MECHANICSBURG – “People will forget what you said, but will never forget how you made them feel.”
Inspirational speaker Marc Mero spent Friday speaking to students in Mechanicsburg and Triad, encouraging them to set high goals and to steer clear of bullying, drugs and alcohol.
Mero, a WWE wrestling champion, former boxer and author, created the “Champion of Choices” program to speak to youth about the importance of making the right choices in life.
Mero grew up poor in New York, and was bullied by other students because he was wearing second hand clothing that his mother bought from garage sales.
“You never know what another student is going through,” he said. “Words can kill.”
He then bullied his own family members as he got older. He wrote down goals to be famous, rich, to own a house, a car, a boat, and he achieved all those things.
But he also spent time with those who were drug and alcohol addicts, which turned him into one. He lost friends while on that path, then remembered his goals.
Mero said he lost his sister to cancer, and his brother to an injury he received while in a doctor’s office. His mother died from a stroke caused by years of smoking, and his father from lung cancer. His first wife divorced him.
“If you choose to surround yourself with people involved in alcohol, drugs, pills, it’s a dead end. I led that life. It leads to broken hearts, broken dreams, broken relationships,” he said. “And it leads to death.”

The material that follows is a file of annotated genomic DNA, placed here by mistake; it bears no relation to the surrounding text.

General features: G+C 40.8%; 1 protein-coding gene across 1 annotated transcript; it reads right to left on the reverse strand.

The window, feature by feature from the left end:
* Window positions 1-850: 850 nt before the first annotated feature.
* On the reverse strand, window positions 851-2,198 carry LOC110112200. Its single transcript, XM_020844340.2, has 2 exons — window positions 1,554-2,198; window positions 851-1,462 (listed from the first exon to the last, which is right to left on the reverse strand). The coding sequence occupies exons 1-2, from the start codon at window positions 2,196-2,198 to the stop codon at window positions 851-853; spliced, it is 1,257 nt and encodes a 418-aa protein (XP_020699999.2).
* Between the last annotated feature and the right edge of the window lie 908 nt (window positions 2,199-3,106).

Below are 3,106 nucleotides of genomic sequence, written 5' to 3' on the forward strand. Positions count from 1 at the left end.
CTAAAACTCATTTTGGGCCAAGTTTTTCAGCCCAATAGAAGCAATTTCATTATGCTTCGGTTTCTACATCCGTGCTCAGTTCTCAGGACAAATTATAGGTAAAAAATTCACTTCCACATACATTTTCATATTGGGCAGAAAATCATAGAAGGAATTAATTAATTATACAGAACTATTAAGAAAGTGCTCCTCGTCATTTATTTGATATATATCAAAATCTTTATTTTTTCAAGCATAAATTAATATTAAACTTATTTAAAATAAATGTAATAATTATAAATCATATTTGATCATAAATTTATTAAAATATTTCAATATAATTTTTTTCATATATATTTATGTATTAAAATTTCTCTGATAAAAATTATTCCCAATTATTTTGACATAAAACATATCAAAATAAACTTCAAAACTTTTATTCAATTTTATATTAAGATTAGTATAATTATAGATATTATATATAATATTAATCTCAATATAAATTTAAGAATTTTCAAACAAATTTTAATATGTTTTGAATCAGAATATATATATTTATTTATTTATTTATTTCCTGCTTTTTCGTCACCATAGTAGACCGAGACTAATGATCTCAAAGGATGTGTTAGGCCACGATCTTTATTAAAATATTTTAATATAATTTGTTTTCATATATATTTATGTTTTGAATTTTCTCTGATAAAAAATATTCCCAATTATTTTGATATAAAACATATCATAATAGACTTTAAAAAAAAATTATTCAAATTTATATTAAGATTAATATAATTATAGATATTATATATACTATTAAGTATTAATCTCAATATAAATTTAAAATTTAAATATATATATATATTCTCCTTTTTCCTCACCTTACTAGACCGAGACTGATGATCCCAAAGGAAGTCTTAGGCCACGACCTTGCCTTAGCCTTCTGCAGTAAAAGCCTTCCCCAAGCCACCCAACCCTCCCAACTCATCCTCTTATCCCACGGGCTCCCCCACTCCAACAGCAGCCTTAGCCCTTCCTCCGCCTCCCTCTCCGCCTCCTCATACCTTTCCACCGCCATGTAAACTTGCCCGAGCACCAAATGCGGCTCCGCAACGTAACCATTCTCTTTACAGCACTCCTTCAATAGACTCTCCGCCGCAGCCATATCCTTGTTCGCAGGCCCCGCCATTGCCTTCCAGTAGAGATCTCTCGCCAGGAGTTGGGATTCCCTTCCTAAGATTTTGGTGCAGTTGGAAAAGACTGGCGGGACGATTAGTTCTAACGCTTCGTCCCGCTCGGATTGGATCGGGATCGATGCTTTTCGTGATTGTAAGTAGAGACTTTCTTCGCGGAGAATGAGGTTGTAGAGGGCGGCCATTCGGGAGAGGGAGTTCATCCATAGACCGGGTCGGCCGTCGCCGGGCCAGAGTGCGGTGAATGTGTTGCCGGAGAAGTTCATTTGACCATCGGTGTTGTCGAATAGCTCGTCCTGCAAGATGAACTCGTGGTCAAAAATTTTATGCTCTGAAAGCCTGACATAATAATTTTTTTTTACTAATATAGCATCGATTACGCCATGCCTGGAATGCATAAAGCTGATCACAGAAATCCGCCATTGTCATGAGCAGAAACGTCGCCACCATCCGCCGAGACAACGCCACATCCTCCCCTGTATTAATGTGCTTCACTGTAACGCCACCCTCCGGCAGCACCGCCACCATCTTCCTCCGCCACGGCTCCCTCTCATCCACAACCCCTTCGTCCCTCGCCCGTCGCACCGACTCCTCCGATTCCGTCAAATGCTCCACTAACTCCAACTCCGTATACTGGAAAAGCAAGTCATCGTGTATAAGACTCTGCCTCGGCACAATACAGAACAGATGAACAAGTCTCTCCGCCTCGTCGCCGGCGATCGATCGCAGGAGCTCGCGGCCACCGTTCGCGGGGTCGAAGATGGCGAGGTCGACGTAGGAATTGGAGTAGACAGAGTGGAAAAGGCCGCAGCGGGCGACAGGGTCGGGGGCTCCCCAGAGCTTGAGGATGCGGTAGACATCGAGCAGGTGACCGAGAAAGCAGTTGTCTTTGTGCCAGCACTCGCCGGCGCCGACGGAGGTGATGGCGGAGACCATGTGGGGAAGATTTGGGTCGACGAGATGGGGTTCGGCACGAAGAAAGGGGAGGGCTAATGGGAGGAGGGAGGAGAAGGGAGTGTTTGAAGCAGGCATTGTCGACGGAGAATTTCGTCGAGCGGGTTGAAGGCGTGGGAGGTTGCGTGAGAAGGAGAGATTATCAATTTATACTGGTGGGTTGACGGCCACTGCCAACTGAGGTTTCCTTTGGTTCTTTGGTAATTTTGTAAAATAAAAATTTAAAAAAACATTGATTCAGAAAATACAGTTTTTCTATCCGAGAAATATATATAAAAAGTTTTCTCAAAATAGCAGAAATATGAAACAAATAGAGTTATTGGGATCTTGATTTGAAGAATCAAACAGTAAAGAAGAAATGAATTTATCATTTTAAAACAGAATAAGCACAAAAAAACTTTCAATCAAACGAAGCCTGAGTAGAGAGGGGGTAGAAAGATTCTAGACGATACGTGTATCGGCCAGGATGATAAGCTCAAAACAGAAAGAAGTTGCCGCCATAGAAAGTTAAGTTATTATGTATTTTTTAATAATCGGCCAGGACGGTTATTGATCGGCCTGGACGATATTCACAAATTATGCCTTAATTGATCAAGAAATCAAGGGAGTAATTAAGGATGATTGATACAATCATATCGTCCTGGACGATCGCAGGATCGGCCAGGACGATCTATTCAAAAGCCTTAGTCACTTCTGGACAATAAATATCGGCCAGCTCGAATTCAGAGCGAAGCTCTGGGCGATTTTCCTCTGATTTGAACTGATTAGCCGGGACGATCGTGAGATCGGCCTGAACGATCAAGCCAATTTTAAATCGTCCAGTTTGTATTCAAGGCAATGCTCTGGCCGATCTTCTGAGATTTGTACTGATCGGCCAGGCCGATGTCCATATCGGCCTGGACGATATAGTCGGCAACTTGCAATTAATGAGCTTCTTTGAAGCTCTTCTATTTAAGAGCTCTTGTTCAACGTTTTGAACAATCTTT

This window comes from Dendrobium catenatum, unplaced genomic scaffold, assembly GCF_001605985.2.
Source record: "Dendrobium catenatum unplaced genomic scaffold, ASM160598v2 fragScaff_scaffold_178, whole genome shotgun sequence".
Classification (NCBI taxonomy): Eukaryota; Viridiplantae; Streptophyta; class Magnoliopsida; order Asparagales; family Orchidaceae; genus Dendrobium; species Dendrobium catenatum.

Mero said he made a decision in 2003 to take his own life, but didn’t because he talked his issues out with someone.
“I thought being rich would make me happy. I had to win the race at the expense of my family, my friends, my parents for what – to be all alone in the world? Life is not about winning a race.
“The world teaches us, the media portrays to us that success is the key to happiness. The truth is happiness is the key to success. And happiness is a choice we all have the ability to make. It’s not so much about your circumstances or situation, it’s how you respond to it,” he said.
Mero encouraged students to be kinder to each other, to help each other, as you never know when you will be the one who needs help.
“Making a living is not the same as making a life,” he said. “Making a living is by what you get. Making a life is by what you give.”
Casey S. Elliott may be reached at 937-652-1331 ext. 1772 or on Twitter @UDCElliott.